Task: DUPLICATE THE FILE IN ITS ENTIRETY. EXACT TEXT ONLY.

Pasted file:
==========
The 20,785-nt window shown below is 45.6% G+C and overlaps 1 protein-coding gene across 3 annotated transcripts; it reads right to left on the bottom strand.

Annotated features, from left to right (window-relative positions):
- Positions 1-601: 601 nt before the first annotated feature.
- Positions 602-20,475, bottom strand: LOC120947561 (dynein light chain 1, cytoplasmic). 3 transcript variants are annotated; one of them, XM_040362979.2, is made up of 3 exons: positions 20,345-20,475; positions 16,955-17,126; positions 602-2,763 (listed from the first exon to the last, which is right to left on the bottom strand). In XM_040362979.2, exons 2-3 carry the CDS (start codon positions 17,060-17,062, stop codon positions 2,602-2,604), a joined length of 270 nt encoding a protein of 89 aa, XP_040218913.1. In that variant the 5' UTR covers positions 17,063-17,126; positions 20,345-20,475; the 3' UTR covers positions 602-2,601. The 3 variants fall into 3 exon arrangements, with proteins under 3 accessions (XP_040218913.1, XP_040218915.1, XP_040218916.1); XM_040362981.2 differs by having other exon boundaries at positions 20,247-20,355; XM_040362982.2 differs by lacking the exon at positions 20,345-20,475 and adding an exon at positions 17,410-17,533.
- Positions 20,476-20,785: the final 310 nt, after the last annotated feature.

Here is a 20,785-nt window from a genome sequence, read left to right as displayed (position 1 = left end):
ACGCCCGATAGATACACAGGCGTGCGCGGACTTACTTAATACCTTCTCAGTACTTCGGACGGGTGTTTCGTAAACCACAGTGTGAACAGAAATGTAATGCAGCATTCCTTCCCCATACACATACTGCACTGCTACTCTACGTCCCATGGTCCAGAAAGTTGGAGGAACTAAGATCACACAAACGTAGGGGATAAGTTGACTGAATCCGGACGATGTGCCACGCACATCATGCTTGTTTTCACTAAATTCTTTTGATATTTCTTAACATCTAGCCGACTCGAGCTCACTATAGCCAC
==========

The 20,785-nt window shown below is 45.6% G+C and overlaps 1 protein-coding gene across 3 annotated transcripts; it reads right to left on the bottom strand.

Annotated features, from left to right (window-relative positions):
- Positions 1-601: 601 nt before the first annotated feature.
- Positions 602-20,475, bottom strand: LOC120947561 (dynein light chain 1, cytoplasmic). 3 transcript variants are annotated; one of them, XM_040362979.2, is made up of 3 exons: positions 20,345-20,475; positions 16,955-17,126; positions 602-2,763 (listed from the first exon to the last, which is right to left on the bottom strand). In XM_040362979.2, exons 2-3 carry the CDS (start codon positions 17,060-17,062, stop codon positions 2,602-2,604), a joined length of 270 nt encoding a protein of 89 aa, XP_040218913.1. In that variant the 5' UTR covers positions 17,063-17,126; positions 20,345-20,475; the 3' UTR covers positions 602-2,601. The 3 variants fall into 3 exon arrangements, with proteins under 3 accessions (XP_040218913.1, XP_040218915.1, XP_040218916.1); XM_040362981.2 differs by having other exon boundaries at positions 20,247-20,355; XM_040362982.2 differs by lacking the exon at positions 20,345-20,475 and adding an exon at positions 17,410-17,533.
- Positions 20,476-20,785: the final 310 nt, after the last annotated feature.

Here is a 20,785-nt window from a genome sequence, read left to right as displayed (position 1 = left end):
ACGCCCGATAGATACACAGGCGTGCGCGGACTTACTTAATACCTTCTCAGTACTTCGGACGGGTGTTTCGTAAACCACAGTGTGAACAGAAATGTAATGCAGCATTCCTTCCCCATACACATACTGCACTGCTACTCTACGTCCCATGGTCCAGAAAGTTGGAGGAACTAAGATCACACAAACGTAGGGGATAAGTTGACTGAATCCGGACGATGTGCCACGCACATCATGCTTGTTTTCACTAAATTCTTTTGATATTTCTTAACATCTAGCCGACTCGAGCTCACTATAGCCAC